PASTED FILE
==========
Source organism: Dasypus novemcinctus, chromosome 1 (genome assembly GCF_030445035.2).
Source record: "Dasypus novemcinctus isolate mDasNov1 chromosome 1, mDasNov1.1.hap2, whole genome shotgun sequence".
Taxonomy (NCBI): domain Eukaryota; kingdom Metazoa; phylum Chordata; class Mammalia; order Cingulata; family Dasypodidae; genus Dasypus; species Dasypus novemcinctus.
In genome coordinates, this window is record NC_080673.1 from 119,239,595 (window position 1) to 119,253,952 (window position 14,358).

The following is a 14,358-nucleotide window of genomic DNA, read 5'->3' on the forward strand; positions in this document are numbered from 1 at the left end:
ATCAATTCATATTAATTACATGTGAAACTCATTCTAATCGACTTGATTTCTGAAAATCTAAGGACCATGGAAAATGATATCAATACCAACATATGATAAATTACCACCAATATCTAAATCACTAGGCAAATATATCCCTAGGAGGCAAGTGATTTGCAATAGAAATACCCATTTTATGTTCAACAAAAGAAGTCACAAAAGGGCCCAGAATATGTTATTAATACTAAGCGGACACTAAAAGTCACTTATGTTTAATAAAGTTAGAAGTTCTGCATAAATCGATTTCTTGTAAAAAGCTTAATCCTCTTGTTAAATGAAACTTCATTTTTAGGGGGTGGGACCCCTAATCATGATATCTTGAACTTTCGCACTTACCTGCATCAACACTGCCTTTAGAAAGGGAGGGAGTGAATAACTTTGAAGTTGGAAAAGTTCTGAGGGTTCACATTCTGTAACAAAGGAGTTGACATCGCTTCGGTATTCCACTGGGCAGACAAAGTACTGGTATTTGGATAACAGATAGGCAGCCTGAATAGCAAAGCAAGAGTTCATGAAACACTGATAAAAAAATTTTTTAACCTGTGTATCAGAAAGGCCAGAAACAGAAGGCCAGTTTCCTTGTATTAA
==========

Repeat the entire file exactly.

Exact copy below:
Source organism: Dasypus novemcinctus, chromosome 1 (genome assembly GCF_030445035.2).
Source record: "Dasypus novemcinctus isolate mDasNov1 chromosome 1, mDasNov1.1.hap2, whole genome shotgun sequence".
Taxonomy (NCBI): domain Eukaryota; kingdom Metazoa; phylum Chordata; class Mammalia; order Cingulata; family Dasypodidae; genus Dasypus; species Dasypus novemcinctus.
In genome coordinates, this window is record NC_080673.1 from 119,239,595 (window position 1) to 119,253,952 (window position 14,358).

The following is a 14,358-nucleotide window of genomic DNA, read 5'->3' on the forward strand; positions in this document are numbered from 1 at the left end:
ATCAATTCATATTAATTACATGTGAAACTCATTCTAATCGACTTGATTTCTGAAAATCTAAGGACCATGGAAAATGATATCAATACCAACATATGATAAATTACCACCAATATCTAAATCACTAGGCAAATATATCCCTAGGAGGCAAGTGATTTGCAATAGAAATACCCATTTTATGTTCAACAAAAGAAGTCACAAAAGGGCCCAGAATATGTTATTAATACTAAGCGGACACTAAAAGTCACTTATGTTTAATAAAGTTAGAAGTTCTGCATAAATCGATTTCTTGTAAAAAGCTTAATCCTCTTGTTAAATGAAACTTCATTTTTAGGGGGTGGGACCCCTAATCATGATATCTTGAACTTTCGCACTTACCTGCATCAACACTGCCTTTAGAAAGGGAGGGAGTGAATAACTTTGAAGTTGGAAAAGTTCTGAGGGTTCACATTCTGTAACAAAGGAGTTGACATCGCTTCGGTATTCCACTGGGCAGACAAAGTACTGGTATTTGGATAACAGATAGGCAGCCTGAATAGCAAAGCAAGAGTTCATGAAACACTGATAAAAAAATTTTTTAACCTGTGTATCAGAAAGGCCAGAAACAGAAGGCCAGTTTCCTTGTATTAA